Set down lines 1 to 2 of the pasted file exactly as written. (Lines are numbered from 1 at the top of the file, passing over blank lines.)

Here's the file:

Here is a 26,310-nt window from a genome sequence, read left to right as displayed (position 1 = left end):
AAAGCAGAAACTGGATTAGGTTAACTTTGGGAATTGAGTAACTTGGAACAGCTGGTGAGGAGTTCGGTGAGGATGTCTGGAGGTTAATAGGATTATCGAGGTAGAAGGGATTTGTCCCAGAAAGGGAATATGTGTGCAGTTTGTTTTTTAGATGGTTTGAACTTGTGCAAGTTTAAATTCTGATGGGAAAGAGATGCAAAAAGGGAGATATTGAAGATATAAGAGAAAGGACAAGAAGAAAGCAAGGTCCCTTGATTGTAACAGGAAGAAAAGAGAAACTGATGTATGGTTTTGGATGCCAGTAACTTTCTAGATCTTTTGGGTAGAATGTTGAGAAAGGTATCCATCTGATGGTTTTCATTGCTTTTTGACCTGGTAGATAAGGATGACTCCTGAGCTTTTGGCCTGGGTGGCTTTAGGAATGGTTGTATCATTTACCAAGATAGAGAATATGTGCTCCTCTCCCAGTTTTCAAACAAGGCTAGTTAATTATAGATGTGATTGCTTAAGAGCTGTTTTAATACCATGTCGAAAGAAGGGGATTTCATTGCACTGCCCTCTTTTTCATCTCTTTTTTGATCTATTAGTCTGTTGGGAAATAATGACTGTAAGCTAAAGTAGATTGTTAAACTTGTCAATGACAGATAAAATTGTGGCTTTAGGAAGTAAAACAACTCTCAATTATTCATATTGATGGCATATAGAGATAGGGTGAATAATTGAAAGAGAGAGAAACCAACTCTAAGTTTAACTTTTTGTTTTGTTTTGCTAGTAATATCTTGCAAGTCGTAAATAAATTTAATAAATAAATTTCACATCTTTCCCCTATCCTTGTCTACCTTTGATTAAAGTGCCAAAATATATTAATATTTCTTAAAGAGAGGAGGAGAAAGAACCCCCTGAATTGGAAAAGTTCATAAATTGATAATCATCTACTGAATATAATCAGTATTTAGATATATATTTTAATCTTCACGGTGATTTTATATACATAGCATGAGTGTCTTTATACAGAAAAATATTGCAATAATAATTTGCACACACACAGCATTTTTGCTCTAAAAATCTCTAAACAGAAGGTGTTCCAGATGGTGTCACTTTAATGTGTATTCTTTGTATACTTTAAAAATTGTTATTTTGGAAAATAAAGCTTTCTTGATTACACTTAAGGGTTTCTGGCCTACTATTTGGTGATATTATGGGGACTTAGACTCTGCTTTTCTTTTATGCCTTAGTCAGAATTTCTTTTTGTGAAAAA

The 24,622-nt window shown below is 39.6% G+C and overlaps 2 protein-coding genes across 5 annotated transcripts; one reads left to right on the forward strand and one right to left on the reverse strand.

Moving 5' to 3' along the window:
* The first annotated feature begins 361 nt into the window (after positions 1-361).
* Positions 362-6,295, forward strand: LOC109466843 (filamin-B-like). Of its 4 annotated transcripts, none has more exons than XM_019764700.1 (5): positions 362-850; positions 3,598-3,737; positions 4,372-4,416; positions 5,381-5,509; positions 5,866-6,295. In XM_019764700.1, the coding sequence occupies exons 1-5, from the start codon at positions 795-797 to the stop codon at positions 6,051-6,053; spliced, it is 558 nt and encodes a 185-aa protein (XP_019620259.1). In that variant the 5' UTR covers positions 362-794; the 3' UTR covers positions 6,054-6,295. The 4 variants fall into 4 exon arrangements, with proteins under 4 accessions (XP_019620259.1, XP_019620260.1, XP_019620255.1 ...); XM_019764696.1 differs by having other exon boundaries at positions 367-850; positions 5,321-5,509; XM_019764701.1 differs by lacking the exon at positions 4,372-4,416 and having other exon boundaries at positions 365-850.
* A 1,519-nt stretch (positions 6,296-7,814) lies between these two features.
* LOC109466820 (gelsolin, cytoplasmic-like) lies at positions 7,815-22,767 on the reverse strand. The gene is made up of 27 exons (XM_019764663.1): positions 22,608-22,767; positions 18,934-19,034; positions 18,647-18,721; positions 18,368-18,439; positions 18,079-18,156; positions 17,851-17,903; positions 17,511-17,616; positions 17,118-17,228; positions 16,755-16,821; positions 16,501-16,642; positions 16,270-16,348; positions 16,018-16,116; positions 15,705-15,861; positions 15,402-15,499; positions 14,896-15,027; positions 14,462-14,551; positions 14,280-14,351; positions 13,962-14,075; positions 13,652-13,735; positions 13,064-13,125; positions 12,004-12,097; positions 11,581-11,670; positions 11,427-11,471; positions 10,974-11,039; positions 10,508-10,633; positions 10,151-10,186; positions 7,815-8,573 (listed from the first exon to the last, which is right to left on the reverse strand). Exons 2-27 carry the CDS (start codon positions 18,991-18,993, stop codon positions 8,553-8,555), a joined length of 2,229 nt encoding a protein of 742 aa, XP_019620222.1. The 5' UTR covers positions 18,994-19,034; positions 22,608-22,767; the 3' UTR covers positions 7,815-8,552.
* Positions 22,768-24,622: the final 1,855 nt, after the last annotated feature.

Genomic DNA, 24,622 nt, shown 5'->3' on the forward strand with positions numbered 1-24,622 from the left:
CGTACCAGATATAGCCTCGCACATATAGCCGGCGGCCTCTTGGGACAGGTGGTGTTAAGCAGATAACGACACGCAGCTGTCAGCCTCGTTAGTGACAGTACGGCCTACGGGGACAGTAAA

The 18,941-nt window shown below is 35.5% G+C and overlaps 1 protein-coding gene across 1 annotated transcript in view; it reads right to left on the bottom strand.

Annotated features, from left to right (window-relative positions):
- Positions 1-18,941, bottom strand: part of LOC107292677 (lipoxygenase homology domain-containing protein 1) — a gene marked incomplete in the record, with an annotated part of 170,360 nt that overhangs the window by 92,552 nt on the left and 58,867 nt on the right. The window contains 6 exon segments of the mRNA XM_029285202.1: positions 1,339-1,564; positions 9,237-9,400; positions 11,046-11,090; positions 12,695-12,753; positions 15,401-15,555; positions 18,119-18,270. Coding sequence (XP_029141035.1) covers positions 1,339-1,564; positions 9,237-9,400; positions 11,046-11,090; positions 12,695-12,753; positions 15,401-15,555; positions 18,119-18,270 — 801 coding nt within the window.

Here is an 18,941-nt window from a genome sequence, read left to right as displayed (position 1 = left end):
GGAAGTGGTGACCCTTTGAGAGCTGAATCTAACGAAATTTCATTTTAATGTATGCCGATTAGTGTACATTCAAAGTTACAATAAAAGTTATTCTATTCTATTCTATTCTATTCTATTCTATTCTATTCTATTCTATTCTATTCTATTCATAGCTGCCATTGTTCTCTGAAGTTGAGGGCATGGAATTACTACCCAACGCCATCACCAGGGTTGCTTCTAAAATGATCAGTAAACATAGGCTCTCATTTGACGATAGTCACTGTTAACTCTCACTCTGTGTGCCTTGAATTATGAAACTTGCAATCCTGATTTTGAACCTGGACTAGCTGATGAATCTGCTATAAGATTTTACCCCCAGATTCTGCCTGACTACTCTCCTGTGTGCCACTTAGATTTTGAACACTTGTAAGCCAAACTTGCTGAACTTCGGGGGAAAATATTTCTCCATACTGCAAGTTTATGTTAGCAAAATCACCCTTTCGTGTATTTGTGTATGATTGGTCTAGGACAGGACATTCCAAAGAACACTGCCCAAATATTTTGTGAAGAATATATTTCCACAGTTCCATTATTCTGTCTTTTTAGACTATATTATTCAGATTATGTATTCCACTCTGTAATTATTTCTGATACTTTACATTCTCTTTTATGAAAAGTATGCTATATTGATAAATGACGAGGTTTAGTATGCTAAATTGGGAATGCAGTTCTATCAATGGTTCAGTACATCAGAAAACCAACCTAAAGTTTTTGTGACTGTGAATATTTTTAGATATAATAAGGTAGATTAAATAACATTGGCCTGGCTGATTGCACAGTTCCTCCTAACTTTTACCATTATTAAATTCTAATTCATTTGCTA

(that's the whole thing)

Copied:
Here is a 26,310-nt window from a genome sequence, read left to right as displayed (position 1 = left end):
AAAGCAGAAACTGGATTAGGTTAACTTTGGGAATTGAGTAACTTGGAACAGCTGGTGAGGAGTTCGGTGAGGATGTCTGGAGGTTAATAGGATTATCGAGGTAGAAGGGATTTGTCCCAGAAAGGGAATATGTGTGCAGTTTGTTTTTTAGATGGTTTGAACTTGTGCAAGTTTAAATTCTGATGGGAAAGAGATGCAAAAAGGGAGATATTGAAGATATAAGAGAAAGGACAAGAAGAAAGCAAGGTCCCTTGATTGTAACAGGAAGAAAAGAGAAACTGATGTATGGTTTTGGATGCCAGTAACTTTCTAGATCTTTTGGGTAGAATGTTGAGAAAGGTATCCATCTGATGGTTTTCATTGCTTTTTGACCTGGTAGATAAGGATGACTCCTGAGCTTTTGGCCTGGGTGGCTTTAGGAATGGTTGTATCATTTACCAAGATAGAGAATATGTGCTCCTCTCCCAGTTTTCAAACAAGGCTAGTTAATTATAGATGTGATTGCTTAAGAGCTGTTTTAATACCATGTCGAAAGAAGGGGATTTCATTGCACTGCCCTCTTTTTCATCTCTTTTTTGATCTATTAGTCTGTTGGGAAATAATGACTGTAAGCTAAAGTAGATTGTTAAACTTGTCAATGACAGATAAAATTGTGGCTTTAGGAAGTAAAACAACTCTCAATTATTCATATTGATGGCATATAGAGATAGGGTGAATAATTGAAAGAGAGAGAAACCAACTCTAAGTTTAACTTTTTGTTTTGTTTTGCTAGTAATATCTTGCAAGTCGTAAATAAATTTAATAAATAAATTTCACATCTTTCCCCTATCCTTGTCTACCTTTGATTAAAGTGCCAAAATATATTAATATTTCTTAAAGAGAGGAGGAGAAAGAACCCCCTGAATTGGAAAAGTTCATAAATTGATAATCATCTACTGAATATAATCAGTATTTAGATATATATTTTAATCTTCACGGTGATTTTATATACATAGCATGAGTGTCTTTATACAGAAAAATATTGCAATAATAATTTGCACACACACAGCATTTTTGCTCTAAAAATCTCTAAACAGAAGGTGTTCCAGATGGTGTCACTTTAATGTGTATTCTTTGTATACTTTAAAAATTGTTATTTTGGAAAATAAAGCTTTCTTGATTACACTTAAGGGTTTCTGGCCTACTATTTGGTGATATTATGGGGACTTAGACTCTGCTTTTCTTTTATGCCTTAGTCAGAATTTCTTTTTGTGAAAAA